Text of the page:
Laura D Bastian

This week I asked Laura to please tell us how she became a writer and to share a little about herself and writing process. 

I’m a mother of five and have been writing for about six or seven years and have completed eleven full length novels and three novellas with six of them being published so far. I also have four other projects in various stages of completion. My writing journey began on accident when I took an online writing class to renew an expired teaching license. My five page story assignment turned into a two-hundred page story I hadn’t expected to write. When I finished it, I fixed any typos and then thought, now it should be easy to find someone to publish this.

Oh how wrong I was. It took four years before that book was picked up by a publisher, and many revisions before and afterwards, but I think those years of learning how to write after I’d written a novel have been very helpful for me.

I’ve learned many things over these seven years that I’d like to share about my writing process in case it might help give you ideas on something to try. By doing a novel on accident I learned I could finish a story, even though that first version was honestly horrid. So one point of advice is to just write something.

Another thing I’ve discovered is I’m a pantser. I get the idea, have a very basic outline of who the characters are, a main problem they have to solve, and a general idea on how the story ends then I discovery write my way through. Often times, the story changes from what I had envisioned in the beginning, but each time I end up with a completed manuscript, I always think the final product turned out better than the original idea.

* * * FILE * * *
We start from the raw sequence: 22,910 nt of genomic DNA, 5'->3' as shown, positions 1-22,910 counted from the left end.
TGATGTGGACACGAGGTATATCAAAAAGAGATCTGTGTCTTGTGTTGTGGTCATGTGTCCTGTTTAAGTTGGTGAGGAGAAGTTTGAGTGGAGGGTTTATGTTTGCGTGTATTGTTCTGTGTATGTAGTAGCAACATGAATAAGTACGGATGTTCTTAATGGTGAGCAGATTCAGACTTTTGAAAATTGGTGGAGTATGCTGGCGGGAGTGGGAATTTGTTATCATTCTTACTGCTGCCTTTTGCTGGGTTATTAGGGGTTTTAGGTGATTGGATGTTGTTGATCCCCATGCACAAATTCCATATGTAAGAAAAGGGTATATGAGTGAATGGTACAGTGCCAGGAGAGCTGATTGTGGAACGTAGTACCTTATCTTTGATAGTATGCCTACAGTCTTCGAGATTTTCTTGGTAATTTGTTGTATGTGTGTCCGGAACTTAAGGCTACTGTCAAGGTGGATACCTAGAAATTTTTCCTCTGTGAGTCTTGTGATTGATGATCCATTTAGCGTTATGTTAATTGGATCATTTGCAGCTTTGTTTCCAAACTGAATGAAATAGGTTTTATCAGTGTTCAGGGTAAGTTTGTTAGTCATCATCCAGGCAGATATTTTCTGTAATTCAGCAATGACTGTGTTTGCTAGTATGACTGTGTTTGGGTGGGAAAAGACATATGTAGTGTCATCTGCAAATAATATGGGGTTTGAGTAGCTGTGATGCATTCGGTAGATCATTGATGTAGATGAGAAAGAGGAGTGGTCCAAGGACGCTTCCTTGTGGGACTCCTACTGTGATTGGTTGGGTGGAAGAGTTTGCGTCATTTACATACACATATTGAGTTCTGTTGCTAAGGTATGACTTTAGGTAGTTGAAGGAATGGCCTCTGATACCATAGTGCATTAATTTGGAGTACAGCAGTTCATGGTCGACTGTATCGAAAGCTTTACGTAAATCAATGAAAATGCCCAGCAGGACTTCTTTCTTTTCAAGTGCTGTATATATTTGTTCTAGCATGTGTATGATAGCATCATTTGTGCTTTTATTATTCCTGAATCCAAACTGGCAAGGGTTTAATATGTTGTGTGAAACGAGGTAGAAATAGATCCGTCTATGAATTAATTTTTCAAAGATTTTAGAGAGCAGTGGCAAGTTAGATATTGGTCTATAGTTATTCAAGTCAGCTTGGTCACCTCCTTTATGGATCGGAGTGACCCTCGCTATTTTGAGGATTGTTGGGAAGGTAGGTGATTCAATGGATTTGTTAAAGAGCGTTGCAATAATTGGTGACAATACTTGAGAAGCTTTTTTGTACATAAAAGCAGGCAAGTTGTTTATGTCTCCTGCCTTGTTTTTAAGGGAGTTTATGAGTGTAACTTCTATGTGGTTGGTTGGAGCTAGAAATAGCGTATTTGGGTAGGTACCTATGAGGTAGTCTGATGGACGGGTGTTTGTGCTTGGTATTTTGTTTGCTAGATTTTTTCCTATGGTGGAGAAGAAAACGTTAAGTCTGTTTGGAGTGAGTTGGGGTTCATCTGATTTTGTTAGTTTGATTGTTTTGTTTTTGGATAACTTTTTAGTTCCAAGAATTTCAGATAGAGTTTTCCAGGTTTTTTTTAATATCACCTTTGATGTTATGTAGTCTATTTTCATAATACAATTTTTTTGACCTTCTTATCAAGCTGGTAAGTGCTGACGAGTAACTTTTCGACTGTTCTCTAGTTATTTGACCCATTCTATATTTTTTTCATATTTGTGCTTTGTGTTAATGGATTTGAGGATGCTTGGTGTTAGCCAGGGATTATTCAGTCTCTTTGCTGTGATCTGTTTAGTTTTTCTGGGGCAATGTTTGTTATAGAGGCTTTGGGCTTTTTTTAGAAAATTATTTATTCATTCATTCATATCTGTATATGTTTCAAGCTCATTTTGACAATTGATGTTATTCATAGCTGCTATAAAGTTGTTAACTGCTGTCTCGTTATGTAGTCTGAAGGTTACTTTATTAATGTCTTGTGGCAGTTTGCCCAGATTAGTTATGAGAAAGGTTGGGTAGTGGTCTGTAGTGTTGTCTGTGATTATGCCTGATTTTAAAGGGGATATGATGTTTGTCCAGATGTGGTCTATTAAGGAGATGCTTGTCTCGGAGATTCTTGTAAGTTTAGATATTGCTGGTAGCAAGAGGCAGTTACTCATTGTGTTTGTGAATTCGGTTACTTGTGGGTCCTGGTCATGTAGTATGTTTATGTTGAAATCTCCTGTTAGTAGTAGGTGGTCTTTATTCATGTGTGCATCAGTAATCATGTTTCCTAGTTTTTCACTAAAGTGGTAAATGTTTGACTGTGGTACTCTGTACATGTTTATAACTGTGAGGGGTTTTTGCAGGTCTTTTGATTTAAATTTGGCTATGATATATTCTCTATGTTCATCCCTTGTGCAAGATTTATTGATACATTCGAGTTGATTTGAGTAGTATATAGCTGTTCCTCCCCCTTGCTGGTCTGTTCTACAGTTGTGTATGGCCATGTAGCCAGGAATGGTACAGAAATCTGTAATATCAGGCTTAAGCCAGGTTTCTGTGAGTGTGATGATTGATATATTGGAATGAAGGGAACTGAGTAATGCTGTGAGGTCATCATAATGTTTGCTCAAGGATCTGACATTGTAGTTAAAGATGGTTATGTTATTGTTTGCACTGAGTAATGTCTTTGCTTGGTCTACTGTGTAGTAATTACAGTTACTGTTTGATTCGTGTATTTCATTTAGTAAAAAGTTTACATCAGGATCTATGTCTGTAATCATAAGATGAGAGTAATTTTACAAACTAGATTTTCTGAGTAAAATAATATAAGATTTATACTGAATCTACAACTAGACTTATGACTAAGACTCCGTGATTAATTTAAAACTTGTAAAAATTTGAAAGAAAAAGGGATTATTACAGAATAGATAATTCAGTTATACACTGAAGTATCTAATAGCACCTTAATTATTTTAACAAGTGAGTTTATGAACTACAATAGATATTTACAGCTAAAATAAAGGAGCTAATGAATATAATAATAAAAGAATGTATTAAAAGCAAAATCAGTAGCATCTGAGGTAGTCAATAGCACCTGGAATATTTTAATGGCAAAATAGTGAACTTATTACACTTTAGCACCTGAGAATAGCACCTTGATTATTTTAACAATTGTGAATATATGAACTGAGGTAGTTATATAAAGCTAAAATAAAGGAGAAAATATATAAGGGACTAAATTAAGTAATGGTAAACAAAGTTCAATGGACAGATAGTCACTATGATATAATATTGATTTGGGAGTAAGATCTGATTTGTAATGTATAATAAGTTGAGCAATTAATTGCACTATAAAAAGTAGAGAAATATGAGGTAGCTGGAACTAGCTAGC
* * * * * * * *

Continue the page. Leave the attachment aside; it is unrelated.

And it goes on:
Doing it this way means I often need some serious revisions, and sometimes I have to write notes to myself in the middle of the manuscript reminding me to go back to the beginning and account for my new plotline. But when I’ve tried following a stricter outline, I can’t function.

After I do a rough draft of my novel, I go over it one time, looking for obvious fixes. Typos, strange sentence structure, punctuation problems and plot problems. Then I let it sit for at least a week or more while I work on something else, or even take time off from writing. Then I read it again and look for large plot issues, problems with characters and continuity and the like. Then I let it sit again. I’ll do another read through right before sending it to my critique group. When I get it back from my critique group, I’ll go over all their notes and make the easy changes, skipping over the ones that take lots of thoughts or lots of revisions. Then I’ll go over the harder stuff on the next pass.

By the time I’ve gotten the book ready for beta readers, I’ll have revised at least six times, sometimes more.

The thing that has worked so well for me is that I have another project I’m always working on so when I’m in the let it rest stage on one project, I’m in the rough draft of another one, or I’m revising yet another one getting it ready for the let it rest. I never let myself get too bored with a project.

Something else that has been invaluable to me is writing groups. Online chatrooms where we can brainstorm and help each other, or just cheer each other on. Writers need writers. We just do. Family doesn’t cut it. Attending workshops and conferences where the basic skills as well as the more in depth writing tips are shared have helped immensely.